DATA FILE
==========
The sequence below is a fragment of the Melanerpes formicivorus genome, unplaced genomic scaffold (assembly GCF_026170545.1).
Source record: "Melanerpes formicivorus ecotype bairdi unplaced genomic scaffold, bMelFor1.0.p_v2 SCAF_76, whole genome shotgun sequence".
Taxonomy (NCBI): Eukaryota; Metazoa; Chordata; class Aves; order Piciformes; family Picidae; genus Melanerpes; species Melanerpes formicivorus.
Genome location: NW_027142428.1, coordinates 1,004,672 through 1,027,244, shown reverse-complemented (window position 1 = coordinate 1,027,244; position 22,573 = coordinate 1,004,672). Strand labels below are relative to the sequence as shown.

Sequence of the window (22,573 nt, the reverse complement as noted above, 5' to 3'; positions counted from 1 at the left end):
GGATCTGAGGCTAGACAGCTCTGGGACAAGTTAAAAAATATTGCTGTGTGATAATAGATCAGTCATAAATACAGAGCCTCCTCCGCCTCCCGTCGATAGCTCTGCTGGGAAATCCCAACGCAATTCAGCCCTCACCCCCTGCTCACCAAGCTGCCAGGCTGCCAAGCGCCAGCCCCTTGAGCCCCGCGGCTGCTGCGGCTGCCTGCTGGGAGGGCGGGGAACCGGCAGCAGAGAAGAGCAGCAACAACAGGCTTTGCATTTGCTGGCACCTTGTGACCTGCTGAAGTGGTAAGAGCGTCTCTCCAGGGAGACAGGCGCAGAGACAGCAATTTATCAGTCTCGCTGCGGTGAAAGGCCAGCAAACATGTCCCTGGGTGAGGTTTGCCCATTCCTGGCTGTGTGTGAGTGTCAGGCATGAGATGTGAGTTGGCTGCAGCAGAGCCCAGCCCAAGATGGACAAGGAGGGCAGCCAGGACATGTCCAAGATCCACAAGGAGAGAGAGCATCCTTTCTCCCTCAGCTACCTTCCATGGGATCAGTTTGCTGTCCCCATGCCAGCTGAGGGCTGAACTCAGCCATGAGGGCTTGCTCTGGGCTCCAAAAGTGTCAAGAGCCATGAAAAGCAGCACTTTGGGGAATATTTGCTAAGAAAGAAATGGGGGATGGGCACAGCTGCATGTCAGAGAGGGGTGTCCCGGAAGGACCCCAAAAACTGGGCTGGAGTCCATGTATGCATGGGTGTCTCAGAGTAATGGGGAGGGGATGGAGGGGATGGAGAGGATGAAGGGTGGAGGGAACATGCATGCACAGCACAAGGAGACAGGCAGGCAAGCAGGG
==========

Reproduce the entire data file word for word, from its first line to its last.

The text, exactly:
The sequence below is a fragment of the Melanerpes formicivorus genome, unplaced genomic scaffold (assembly GCF_026170545.1).
Source record: "Melanerpes formicivorus ecotype bairdi unplaced genomic scaffold, bMelFor1.0.p_v2 SCAF_76, whole genome shotgun sequence".
Taxonomy (NCBI): Eukaryota; Metazoa; Chordata; class Aves; order Piciformes; family Picidae; genus Melanerpes; species Melanerpes formicivorus.
Genome location: NW_027142428.1, coordinates 1,004,672 through 1,027,244, shown reverse-complemented (window position 1 = coordinate 1,027,244; position 22,573 = coordinate 1,004,672). Strand labels below are relative to the sequence as shown.

Sequence of the window (22,573 nt, the reverse complement as noted above, 5' to 3'; positions counted from 1 at the left end):
GGATCTGAGGCTAGACAGCTCTGGGACAAGTTAAAAAATATTGCTGTGTGATAATAGATCAGTCATAAATACAGAGCCTCCTCCGCCTCCCGTCGATAGCTCTGCTGGGAAATCCCAACGCAATTCAGCCCTCACCCCCTGCTCACCAAGCTGCCAGGCTGCCAAGCGCCAGCCCCTTGAGCCCCGCGGCTGCTGCGGCTGCCTGCTGGGAGGGCGGGGAACCGGCAGCAGAGAAGAGCAGCAACAACAGGCTTTGCATTTGCTGGCACCTTGTGACCTGCTGAAGTGGTAAGAGCGTCTCTCCAGGGAGACAGGCGCAGAGACAGCAATTTATCAGTCTCGCTGCGGTGAAAGGCCAGCAAACATGTCCCTGGGTGAGGTTTGCCCATTCCTGGCTGTGTGTGAGTGTCAGGCATGAGATGTGAGTTGGCTGCAGCAGAGCCCAGCCCAAGATGGACAAGGAGGGCAGCCAGGACATGTCCAAGATCCACAAGGAGAGAGAGCATCCTTTCTCCCTCAGCTACCTTCCATGGGATCAGTTTGCTGTCCCCATGCCAGCTGAGGGCTGAACTCAGCCATGAGGGCTTGCTCTGGGCTCCAAAAGTGTCAAGAGCCATGAAAAGCAGCACTTTGGGGAATATTTGCTAAGAAAGAAATGGGGGATGGGCACAGCTGCATGTCAGAGAGGGGTGTCCCGGAAGGACCCCAAAAACTGGGCTGGAGTCCATGTATGCATGGGTGTCTCAGAGTAATGGGGAGGGGATGGAGGGGATGGAGAGGATGAAGGGTGGAGGGAACATGCATGCACAGCACAAGGAGACAGGCAGGCAAGCAGGG